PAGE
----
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Seed-Bearing Herbs

By Mary Francis ; Updated September 21, 2017
Dill seed can be used in a variety of dishes after the dill plant has died.
dill image by Patrizier-Design from Fotolia.com

Some herbs have seeds that are just as useful as their leaves. These herbs do double duty in the garden, providing twice the value for the growing space. Once their leaves have faded, their seeds become the desirable culinary flavoring. Save money by saving some of the seeds for next year's crop.


Dill (Anethum graveolens L.) is a member of the parsley family. Its feathery, fennel-like leaves have a strong, easily recognizable smell and flavor that complements meat and fish. Dill's most common use is in pickling.

Dill seeds are not true seeds, but two halves of a fruiting body called a schizocarp. Dill seed's adaptability to a range of soils makes it a weed in some parts of the world, including the northeastern United States, giving it the common name "dill weed." Dill seeds are used whole and ground.


Coriander (Coriandrum sativum L.) is grown mainly for its seeds, but its leaves are edible as well. The leaves are known as cilantro or Chinese parsley and are popular in Latin dishes and salads. Coriander thrives in warm, light, dry soil.

Coriander seed was one of the herbs the Romans brought from the East to Britain, and was used by Hippocrates. Coriander seed is used as a flavoring in liquors, confections and as a component of curry powder. It has been used medicinally as a carminative (expels intestinal gas), aromatic and stimulant.


Fennel (Foeniculum vulgare Mill.) is a perennial herb, that is usually grown as an annual or biennial. Native to southern Europe and the Mediterranean, fennel grows to 4 feet in height., and is hardy to 4 degrees F. Fennel thrives in loamy, well-drained soil.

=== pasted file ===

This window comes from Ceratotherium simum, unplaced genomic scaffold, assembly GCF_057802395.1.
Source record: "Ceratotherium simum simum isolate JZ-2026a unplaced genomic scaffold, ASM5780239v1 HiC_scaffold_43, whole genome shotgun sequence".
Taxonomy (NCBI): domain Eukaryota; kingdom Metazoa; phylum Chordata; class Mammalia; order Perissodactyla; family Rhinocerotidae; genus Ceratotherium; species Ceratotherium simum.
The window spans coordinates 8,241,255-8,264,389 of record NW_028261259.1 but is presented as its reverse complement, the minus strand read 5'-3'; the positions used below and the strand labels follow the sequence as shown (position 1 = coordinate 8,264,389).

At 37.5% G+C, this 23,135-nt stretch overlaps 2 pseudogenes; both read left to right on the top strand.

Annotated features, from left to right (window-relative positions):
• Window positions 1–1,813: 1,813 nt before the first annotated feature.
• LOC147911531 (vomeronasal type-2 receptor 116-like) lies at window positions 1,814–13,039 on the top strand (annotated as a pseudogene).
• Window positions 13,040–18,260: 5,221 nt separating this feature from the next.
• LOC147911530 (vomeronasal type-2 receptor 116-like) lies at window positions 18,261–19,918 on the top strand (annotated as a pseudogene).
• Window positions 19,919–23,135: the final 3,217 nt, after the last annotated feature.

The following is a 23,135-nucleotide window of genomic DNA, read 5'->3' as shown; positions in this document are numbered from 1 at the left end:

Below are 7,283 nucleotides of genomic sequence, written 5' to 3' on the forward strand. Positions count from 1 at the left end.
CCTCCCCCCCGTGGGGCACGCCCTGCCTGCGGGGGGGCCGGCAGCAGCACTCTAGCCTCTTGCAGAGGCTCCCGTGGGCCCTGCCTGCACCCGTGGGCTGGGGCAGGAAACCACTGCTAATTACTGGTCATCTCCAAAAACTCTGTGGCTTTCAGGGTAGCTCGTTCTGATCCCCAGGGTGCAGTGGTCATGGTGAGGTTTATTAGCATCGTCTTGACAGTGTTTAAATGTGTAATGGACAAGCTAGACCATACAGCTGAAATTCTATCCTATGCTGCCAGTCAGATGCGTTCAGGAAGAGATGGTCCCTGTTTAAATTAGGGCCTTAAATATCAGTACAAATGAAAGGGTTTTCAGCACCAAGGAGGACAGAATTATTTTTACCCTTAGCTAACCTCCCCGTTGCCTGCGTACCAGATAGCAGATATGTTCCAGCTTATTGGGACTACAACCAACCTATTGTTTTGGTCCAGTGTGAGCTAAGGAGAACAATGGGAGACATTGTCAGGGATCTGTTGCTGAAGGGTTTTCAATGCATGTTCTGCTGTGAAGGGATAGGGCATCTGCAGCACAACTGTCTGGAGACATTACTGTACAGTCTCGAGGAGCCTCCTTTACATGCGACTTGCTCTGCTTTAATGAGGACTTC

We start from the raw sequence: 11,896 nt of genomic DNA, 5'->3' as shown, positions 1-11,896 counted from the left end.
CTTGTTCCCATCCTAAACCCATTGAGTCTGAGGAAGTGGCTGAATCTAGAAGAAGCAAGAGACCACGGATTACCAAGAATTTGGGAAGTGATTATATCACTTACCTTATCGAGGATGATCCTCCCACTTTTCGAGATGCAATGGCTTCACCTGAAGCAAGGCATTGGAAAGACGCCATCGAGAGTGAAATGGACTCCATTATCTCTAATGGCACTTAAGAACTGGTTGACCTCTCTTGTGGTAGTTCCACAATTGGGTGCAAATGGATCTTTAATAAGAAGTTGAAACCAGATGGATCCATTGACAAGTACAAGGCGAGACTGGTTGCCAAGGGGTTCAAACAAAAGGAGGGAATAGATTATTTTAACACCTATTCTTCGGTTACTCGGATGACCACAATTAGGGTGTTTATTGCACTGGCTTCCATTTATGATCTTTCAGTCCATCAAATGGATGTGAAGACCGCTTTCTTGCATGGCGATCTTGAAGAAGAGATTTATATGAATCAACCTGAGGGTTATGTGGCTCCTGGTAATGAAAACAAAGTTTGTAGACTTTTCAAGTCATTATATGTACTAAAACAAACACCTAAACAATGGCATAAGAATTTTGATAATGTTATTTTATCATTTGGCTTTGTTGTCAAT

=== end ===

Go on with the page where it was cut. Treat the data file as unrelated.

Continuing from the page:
Fennel's licorice-like flavor makes it an unusual seasoning in a variety of foods, and as a tea. The crushed seed is sometimes used as a juniper substitute for flavoring gin. The essential oil is used in the cosmetics industry for perfumes, soaps and creams.

Medicinally, fennel is used as a stomachic (digestive aid), antispasmodic, stimulant, laxative, diuretic and expectorant. Fennel tea is widely used as a carminative to expel intestinal gas. Fennel is also used in Chinese medicine.

Warning: While considered safe when taken as directed, fennel oil may cause pulmonary edema, nausea, seizures and vomiting. Contact with the plant can cause contact dermatitis and photodermatitis.


About the Author


Mary Francis is a horticulturist and expert garden writer with more than 15 years experience in the field. With degrees in both horticulture and business management, she has owned her own greenhouse business, an office organization business and now works full-time as a professional writer.